triumphs only result because they were not objectives. To examine
this question, this paper takes the unusual experimental approach
of attempting to re-evolve images that were already once evolved
on Picbreeder. In effect, images that were originally discovered
serendipitously become a priori objectives for a new experiment
with the same algorithm. Therefore, the resulting failure to repro-
duce the very same results cannot be blamed on the evolutionary
algorithm, setting the stage for a contemplation of the price we pay
for evaluating our algorithms only for their ability to achieve pre-
conceived objectives.


I hope no-one ever embarks on representing biological needs (not the mere requirement of photonic or electronic ‘juice’ for running an AGI) into an evolution emulating algorithm!

I do because IF this is done to the extent of mimicking the adaptive advantage (including competitive advantage) of blocking and rerouting signals en route to maladaptive distress-type actentions (as a consequence of some such needs being indefinitely negated/thwarted) THEN what would tend to result would be a future where neurotic (or worse psychotic) or “EAVASIVE” behavioral characteristics (by “CURSES” co-motivated such) were built-in into AGI-capable non-biologic machines—machines that at best would be stationary (not freely moving and thus very dangerous).

The self-explanatory portmanteau word and the two “MAD”-inspired acronyms are explained as part of what I’ve indulged formulating informally and forever imperfectly; most of it has remained not only messy but also essentially off-putting to perusers.

Anyhow, I facetiously flag it all with “ÆPT” (or EPT, when raised as a qualifier of the meaning of suitably spelt words).

ÆPT ironically explains why how we evolved makes this explanation accEPTable only to recEPTive (suitably informed and percEPTive) intercEPTees (of which there might be only one :confused:).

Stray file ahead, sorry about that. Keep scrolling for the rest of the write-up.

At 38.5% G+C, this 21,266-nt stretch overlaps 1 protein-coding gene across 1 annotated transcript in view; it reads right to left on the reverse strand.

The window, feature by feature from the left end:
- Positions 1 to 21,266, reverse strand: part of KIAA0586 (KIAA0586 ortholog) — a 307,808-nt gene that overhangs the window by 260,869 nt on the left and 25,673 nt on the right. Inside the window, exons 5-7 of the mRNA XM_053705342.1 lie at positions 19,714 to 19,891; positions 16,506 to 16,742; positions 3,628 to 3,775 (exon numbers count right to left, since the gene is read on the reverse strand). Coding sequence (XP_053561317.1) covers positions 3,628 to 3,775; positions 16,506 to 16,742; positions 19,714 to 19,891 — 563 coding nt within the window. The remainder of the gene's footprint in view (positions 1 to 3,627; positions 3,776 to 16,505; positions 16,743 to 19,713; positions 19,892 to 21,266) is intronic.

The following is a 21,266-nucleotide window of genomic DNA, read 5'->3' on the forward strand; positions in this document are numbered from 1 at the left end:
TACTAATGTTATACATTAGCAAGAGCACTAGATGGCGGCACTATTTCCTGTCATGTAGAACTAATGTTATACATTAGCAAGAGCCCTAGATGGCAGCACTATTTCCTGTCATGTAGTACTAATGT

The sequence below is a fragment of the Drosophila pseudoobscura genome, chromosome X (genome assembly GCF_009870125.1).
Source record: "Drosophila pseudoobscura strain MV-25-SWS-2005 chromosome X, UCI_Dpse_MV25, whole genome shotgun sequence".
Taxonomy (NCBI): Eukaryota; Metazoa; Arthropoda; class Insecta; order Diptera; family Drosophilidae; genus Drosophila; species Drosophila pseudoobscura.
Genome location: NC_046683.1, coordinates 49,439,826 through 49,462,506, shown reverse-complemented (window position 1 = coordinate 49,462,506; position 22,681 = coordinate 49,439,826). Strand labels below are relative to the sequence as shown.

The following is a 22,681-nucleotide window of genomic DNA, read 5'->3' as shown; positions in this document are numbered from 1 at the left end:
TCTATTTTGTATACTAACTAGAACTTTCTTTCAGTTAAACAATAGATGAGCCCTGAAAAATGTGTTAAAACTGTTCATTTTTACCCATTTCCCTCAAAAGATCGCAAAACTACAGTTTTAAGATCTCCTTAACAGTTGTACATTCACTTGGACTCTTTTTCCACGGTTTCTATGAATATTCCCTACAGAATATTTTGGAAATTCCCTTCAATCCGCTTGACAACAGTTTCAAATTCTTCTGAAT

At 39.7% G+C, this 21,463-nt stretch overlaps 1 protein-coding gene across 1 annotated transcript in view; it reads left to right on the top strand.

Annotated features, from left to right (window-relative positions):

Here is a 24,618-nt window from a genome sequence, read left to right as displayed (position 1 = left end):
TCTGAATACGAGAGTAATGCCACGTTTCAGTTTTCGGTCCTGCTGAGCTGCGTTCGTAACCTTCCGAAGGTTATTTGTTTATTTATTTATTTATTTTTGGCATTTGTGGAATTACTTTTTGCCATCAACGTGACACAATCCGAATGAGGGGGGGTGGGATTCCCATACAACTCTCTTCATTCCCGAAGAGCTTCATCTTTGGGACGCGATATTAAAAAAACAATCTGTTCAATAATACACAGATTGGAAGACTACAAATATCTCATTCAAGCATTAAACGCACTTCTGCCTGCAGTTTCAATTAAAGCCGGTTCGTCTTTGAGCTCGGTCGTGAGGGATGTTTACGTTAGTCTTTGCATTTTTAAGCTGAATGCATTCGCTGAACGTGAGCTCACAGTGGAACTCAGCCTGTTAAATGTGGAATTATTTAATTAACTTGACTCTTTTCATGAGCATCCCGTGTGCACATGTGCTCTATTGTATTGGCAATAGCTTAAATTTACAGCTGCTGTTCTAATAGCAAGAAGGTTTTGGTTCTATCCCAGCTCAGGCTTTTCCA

However, ÆPT is my by earnest intent science-aligned, as it turned out somewhat altruistic (altruism entailing, particularly thanks to the inclusion of the quantification permitting concEPT/definition of Absolute Life Quality, better known as ALQwholesomeness),
almost effectively philosophy terminating, and atheistic enlightenment promoting (projecting and preserving) textualized thinking.
To a significant extent an extended Primal Theory type thinking about/take on What Is going on mainly but not only in the sphere of human affairs.

ÆPT is for the time being to be found, warts and all, on 'the WWW/Internet, at aeimcinternetional.org

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This article is related to the above paper “On the Deleterious Effects of A Priori Objectives on Evolution and Representation”. In this article the authors found that the lamprey spinal cord is too complex to evolve! Instead they had to go through several intermediate “stages” of evolution to get there. Each stage has its own objective function which was designed to evolve specific capabilities, and each stage builds on the capabilities developed by the previous stages.

Evolving Swimming Controllers for a Simulated Lamprey with Inspiration from Neurobiology

Free Full Text: https://www.researchgate.net/publication/37423909_Evolving_Swimming_Controllers_for_a_Simulated_Lamprey_with_Inspiration_from_Neurobiology


This paper presents how neural swimming controllers for a simulated lamprey can be developed
using evolutionary algorithms. A genetic algorithm is used for evolving the architecture of a
connectionist model which determines the muscular activity of a simulated body in interaction
with water. This work is inspired by the biological model developed by Ekeberg which repro-
duces the central pattern generator observed in the real lamprey (Ekeberg,1993). In evolving
artificial controllers, we demonstrate that a genetic algorithm can be an interesting design tech-
nique for neural controllers and that there exist alternative solutions to the biological connectiv-
ity. A variety of neural controllers are evolved which can produce the pattern of oscillations
necessary for swimming. These patterns can be modulated through the external excitation ap-
plied to the network in order to vary the speed and the direction of swimming. The best evolved
controllers cover larger ranges of frequencies, phase lags and speeds of swimming than Ekeberg’s
model. We also show that the same techniques for evolving artificial solutions can be interesting
tools for developing neurobiological models. In particular, biologically plausible controllers can
be developed with ranges of oscillation frequency much closer to those observed in the real
lamprey than Ekeberg’s hand-crafted model.


The controllers are evolved in three stages. First, segmental oscillators are evolved, then multi-segmental controllers are generated by evolving the couplings between copies of a chosen segmental oscillator, and, finally, connections providing sensory feedback from stretch-sensitive cells are added.